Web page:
The Woolworths adverts come up above the organic Google search results for stage 1 Ubuntu Baba baby carriers.
The Woolworths adverts come up above the organic Google search results for stage 1 Ubuntu Baba baby carriers.
The Ubuntu Stage 1 Carrier retails for R1,390 while the Woolworth product retails for R499.
The Ubuntu Stage 1 Carrier retails for R1,390 while the Woolworth product retails for R499.

Local businesswoman and founder of  Ubuntu Baba Carrier, Shannon Mclaughlin is alleging that Woolworths has blatantly copied her product design and is selling it at a third of the price that she sells hers.

The original product is manufactured in a small factory in Retreat, employing 8 local staff, whilst the Woolworths product is manufactured in China.

She wrote an open letter to the retailer on her blog, where she states:

It’s 16 December 2018 and I’ve just found out that Woolworths has shamelessly copied the complete design and concept of the baby carrier that I have put my heart and soul into for the last 4 years of my life.

At first glance, it looks like they’ve just used my product name ‘Stage 1’ and ‘Stage 2’ baby carrier. On closer inspection, I realise that they’re using the exact same colours, grey and navy to my baby carrier. Upon further investigation, it appears that they have designated the terms ‘Stage 1 carrier’ and ‘Stage 2 carrier’ as Google Adword keywords. So when you search the term ‘Stage 1 carrier’ or ‘Stage 2 carrier’ – the exact names which are unique to my little business – Ubuntu Baba baby carriers and in which my business has a reputation in – Woolworths adverts come up above my organic search results.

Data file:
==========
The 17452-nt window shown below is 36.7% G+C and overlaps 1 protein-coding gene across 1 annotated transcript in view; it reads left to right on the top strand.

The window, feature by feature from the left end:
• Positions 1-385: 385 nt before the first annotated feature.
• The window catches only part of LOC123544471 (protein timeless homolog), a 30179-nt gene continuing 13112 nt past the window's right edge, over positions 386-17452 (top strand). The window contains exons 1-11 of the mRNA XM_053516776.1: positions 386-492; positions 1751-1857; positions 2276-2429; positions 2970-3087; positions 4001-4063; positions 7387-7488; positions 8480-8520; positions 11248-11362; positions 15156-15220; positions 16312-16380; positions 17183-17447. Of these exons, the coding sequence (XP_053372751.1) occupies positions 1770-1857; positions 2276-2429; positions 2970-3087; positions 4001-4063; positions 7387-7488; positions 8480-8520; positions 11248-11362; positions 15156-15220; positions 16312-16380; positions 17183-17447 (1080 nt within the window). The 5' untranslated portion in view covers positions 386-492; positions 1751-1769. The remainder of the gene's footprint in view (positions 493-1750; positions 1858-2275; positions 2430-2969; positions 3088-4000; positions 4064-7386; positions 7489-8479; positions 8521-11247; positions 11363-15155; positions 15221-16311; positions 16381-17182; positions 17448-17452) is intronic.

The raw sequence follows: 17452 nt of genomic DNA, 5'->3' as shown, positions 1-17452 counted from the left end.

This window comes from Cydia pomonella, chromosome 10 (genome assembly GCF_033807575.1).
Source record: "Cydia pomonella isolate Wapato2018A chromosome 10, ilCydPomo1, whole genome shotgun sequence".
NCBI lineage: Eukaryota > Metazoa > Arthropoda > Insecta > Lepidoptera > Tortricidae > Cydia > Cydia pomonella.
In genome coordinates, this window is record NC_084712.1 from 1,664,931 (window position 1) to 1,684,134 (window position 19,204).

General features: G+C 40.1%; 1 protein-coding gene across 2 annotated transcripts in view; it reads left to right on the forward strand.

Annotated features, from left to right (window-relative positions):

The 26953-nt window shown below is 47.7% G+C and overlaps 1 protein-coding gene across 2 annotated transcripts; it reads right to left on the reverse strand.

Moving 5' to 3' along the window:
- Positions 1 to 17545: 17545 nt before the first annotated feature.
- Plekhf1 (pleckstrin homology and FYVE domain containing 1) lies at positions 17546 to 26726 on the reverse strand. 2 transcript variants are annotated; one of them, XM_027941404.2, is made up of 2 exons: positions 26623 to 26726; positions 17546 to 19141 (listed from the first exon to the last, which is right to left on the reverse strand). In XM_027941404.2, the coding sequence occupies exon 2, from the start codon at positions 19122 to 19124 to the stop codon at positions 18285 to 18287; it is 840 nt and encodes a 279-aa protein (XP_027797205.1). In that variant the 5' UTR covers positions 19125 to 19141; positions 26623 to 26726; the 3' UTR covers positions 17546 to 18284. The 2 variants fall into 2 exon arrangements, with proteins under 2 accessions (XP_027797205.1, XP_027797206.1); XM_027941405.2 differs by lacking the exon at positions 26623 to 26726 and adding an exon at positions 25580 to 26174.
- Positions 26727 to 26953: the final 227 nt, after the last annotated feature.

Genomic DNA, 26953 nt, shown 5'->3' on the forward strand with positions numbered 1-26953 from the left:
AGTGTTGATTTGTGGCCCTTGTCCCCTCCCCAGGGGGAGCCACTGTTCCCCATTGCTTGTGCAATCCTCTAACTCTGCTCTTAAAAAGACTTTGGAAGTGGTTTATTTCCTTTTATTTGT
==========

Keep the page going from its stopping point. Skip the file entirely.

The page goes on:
Mclaughlin claims that the Woolworths Product Developer purchased an Ubuntu Baba stage 1 carrier in September 2017 and an Ubuntu Baba Stage 2 carrier was purchased by the Woolworths Sourcing Administrator, both which were delivered to Woolworths Head Office in Longmarket street.

The Woolworths adverts come up above the organic Google search results for Ubuntu Baba baby carriers.


This is not the first time that Woolworths has been taken to task about copying designs - the Hummingbird design story and the Frankie's case in 2012 - which they lost.